The American Red Cross of Greater Chicago is having a drive today and since Francine’s friend is the CFO, we’ll be glad pass around the news:

One of my oldest and dearest friends, Guillermo Becerra, is the CFO of the American Red Cross of Greater Chicago. I asked him how I could help him, and the Red Cross, during what must be an incredibly busy time post-Haiti earthquake.

“The Chicagoland community will come together on Thursday, January 21 to give to the American Red Cross as we help the people of Haiti recover from the catastrophic earthquake that devastated their country last week.
The Chicago Helps Haiti media relief drive begins at 5 a.m. and lasts until 11 p.m. Nearly every TV and radio station in our area will be promoting this fundraising effort throughout the day. You can help too, by giving via phone or online, and sharing your thoughts here, on Facebook or Twitter, and by asking others to give.
To give from 5 a.m. to 11 p.m. CALL 1 (877) 565-5000 or visit www.chicagoredcross.org/haiti

Plus, we’re guessing that if you give, your 2009 tax return isn’t much of a concern.
If Your Password Is 123456, Just Make It HackMe [NYT]
The Times is concerned that you have a shitty password which puts you at a huge risk of being hacked by someone sitting in their parents’ basement.

Imperva found that nearly 1 percent of the 32 million people it studied had used “123456” as a password. The second-most-popular password was “12345.” Others in the top 20 included “qwerty,” “abc123” and “princess.”

You know who you are, ye with stupid passwords. Also, don’t even think of changing it to “654321” because that drops in at #19.

Accounting News Roundup: Haiti Relief Passes Senate; Accounting Job Surge? CPAs Basically Control People’s Lives | 01.22.10

Senate votes for faster tax breaks for Haiti gifts [WaPo]
As expected, the U.S. Senate unanimously passed legislation yesterday that allows taxpayers to deduct donations made for Haiti relief efforts. You have until the end of February to donate so that it may be included on your 2009 return.

Maybe it’s bad legislation but we’ve been over that.

CPA Jobs Set for Surge. But When? [CPA Trendlines]
That’s the question, isn’t it? Rick Telberg, who has done a great job of tracking the Bureau of Labor Statistics on accountants, points out that while the latest BLS forecasts a 22% increase (279,400 jobs) by 2018, there’s no indication that it’s happening now:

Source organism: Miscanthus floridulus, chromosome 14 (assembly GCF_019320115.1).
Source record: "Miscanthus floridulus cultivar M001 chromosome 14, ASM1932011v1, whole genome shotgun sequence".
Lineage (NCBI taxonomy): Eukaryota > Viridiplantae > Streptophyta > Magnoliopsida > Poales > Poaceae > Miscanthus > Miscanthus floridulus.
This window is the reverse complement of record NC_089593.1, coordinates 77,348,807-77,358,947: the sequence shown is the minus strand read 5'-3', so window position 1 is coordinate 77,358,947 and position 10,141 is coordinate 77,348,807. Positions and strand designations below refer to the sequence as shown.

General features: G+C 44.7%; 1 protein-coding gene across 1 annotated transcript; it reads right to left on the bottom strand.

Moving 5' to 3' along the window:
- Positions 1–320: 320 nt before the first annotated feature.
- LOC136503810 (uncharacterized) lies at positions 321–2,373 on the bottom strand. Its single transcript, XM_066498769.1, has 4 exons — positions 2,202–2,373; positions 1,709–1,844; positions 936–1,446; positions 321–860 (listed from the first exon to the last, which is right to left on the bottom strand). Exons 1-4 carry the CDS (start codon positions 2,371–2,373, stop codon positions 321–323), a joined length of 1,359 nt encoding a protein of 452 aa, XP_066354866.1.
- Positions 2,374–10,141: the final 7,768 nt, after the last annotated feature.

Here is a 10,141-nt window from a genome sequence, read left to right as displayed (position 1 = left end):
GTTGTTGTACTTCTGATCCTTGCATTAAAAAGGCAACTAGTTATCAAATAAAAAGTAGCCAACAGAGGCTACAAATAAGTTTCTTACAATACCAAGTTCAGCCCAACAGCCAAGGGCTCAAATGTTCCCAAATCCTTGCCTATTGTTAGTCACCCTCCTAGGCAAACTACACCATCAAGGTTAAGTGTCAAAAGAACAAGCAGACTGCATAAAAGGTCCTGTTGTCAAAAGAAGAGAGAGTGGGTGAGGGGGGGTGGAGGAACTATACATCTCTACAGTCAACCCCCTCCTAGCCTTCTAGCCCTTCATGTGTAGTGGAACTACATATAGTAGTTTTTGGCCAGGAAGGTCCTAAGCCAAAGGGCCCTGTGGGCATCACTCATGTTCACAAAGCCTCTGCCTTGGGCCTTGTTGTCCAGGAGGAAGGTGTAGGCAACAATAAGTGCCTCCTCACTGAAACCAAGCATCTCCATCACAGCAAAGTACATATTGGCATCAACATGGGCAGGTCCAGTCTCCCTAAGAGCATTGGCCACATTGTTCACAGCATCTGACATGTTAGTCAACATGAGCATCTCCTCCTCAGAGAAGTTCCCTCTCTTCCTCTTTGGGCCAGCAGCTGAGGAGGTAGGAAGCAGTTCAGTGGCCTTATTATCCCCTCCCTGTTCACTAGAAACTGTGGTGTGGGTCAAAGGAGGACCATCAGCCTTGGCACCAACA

[M]any tax, accounting and finance professionals are still slogging through the Great Recession. The Association for Financial Professionals, for instance, reported that about one in four respondents say their organizations will contract in 2010. At the same time, a PricewaterhouseCoopers survey of private companies found 43 percent of CEOs and CFOs still budgeting no expansion over the next 12 months to 18 months. The data just seem to reinforce economic uncertainties and a weak outlook.

The BLS is looking past the past the recession for the jump in opportunities but just when the hell will that be? Just because the economy isn’t contracting currently, doesn’t mean it won’t in the future and this “recovery” has been tepid at best.

Theismann to CPAs: You Are the Conscience of America [Web CPA]
Joe Theismann gets it. He knows that without all of you out there in CPA land, your clients don’t stand a chance. They’d be finished. Finished!

“You’re the conscience of America,” Theismann told conference-goers. “You are the survivors in tough times. With accountants, I’m not looking for someone to file taxes and do my financials. I can do that myself online. In your position you can basically control people’s lives.”

So get out there and control somebody’s life. Joe Theismann is expecting it.